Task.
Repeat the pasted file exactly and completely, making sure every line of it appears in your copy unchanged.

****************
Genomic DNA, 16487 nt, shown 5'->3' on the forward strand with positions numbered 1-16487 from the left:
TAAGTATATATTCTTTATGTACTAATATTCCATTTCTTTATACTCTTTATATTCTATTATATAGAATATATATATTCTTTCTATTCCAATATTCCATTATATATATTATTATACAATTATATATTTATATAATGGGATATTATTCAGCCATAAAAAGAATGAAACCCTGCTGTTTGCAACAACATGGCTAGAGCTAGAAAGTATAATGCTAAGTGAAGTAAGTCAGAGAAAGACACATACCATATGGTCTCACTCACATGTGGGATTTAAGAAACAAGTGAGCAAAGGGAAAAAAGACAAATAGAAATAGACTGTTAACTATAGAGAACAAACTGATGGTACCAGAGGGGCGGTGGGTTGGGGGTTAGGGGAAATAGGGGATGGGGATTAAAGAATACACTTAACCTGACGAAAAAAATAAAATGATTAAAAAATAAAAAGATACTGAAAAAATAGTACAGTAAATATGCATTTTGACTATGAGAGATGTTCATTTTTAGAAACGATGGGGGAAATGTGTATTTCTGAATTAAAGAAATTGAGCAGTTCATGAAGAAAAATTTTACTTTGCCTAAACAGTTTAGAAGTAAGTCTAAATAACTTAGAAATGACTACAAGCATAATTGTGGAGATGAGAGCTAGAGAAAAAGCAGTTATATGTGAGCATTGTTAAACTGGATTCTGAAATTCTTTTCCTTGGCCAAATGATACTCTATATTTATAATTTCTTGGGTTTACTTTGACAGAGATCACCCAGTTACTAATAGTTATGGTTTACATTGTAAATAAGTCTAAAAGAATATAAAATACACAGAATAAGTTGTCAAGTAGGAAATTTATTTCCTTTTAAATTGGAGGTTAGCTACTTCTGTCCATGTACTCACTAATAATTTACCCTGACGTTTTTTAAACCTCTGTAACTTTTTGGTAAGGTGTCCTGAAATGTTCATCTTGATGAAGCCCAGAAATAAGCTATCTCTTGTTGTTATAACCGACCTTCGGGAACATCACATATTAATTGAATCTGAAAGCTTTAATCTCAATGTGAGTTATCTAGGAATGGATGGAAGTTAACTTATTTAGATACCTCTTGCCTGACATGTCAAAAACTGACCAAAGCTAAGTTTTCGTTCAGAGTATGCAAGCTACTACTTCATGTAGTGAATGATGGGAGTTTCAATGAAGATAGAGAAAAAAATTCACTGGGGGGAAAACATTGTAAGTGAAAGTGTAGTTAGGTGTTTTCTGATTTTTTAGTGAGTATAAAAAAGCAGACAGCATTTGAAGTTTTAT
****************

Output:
Genomic DNA, 16487 nt, shown 5'->3' on the forward strand with positions numbered 1-16487 from the left:
TAAGTATATATTCTTTATGTACTAATATTCCATTTCTTTATACTCTTTATATTCTATTATATAGAATATATATATTCTTTCTATTCCAATATTCCATTATATATATTATTATACAATTATATATTTATATAATGGGATATTATTCAGCCATAAAAAGAATGAAACCCTGCTGTTTGCAACAACATGGCTAGAGCTAGAAAGTATAATGCTAAGTGAAGTAAGTCAGAGAAAGACACATACCATATGGTCTCACTCACATGTGGGATTTAAGAAACAAGTGAGCAAAGGGAAAAAAGACAAATAGAAATAGACTGTTAACTATAGAGAACAAACTGATGGTACCAGAGGGGCGGTGGGTTGGGGGTTAGGGGAAATAGGGGATGGGGATTAAAGAATACACTTAACCTGACGAAAAAAATAAAATGATTAAAAAATAAAAAGATACTGAAAAAATAGTACAGTAAATATGCATTTTGACTATGAGAGATGTTCATTTTTAGAAACGATGGGGGAAATGTGTATTTCTGAATTAAAGAAATTGAGCAGTTCATGAAGAAAAATTTTACTTTGCCTAAACAGTTTAGAAGTAAGTCTAAATAACTTAGAAATGACTACAAGCATAATTGTGGAGATGAGAGCTAGAGAAAAAGCAGTTATATGTGAGCATTGTTAAACTGGATTCTGAAATTCTTTTCCTTGGCCAAATGATACTCTATATTTATAATTTCTTGGGTTTACTTTGACAGAGATCACCCAGTTACTAATAGTTATGGTTTACATTGTAAATAAGTCTAAAAGAATATAAAATACACAGAATAAGTTGTCAAGTAGGAAATTTATTTCCTTTTAAATTGGAGGTTAGCTACTTCTGTCCATGTACTCACTAATAATTTACCCTGACGTTTTTTAAACCTCTGTAACTTTTTGGTAAGGTGTCCTGAAATGTTCATCTTGATGAAGCCCAGAAATAAGCTATCTCTTGTTGTTATAACCGACCTTCGGGAACATCACATATTAATTGAATCTGAAAGCTTTAATCTCAATGTGAGTTATCTAGGAATGGATGGAAGTTAACTTATTTAGATACCTCTTGCCTGACATGTCAAAAACTGACCAAAGCTAAGTTTTCGTTCAGAGTATGCAAGCTACTACTTCATGTAGTGAATGATGGGAGTTTCAATGAAGATAGAGAAAAAAATTCACTGGGGGGAAAACATTGTAAGTGAAAGTGTAGTTAGGTGTTTTCTGATTTTTTAGTGAGTATAAAAAAGCAGACAGCATTTGAAGTTTTAT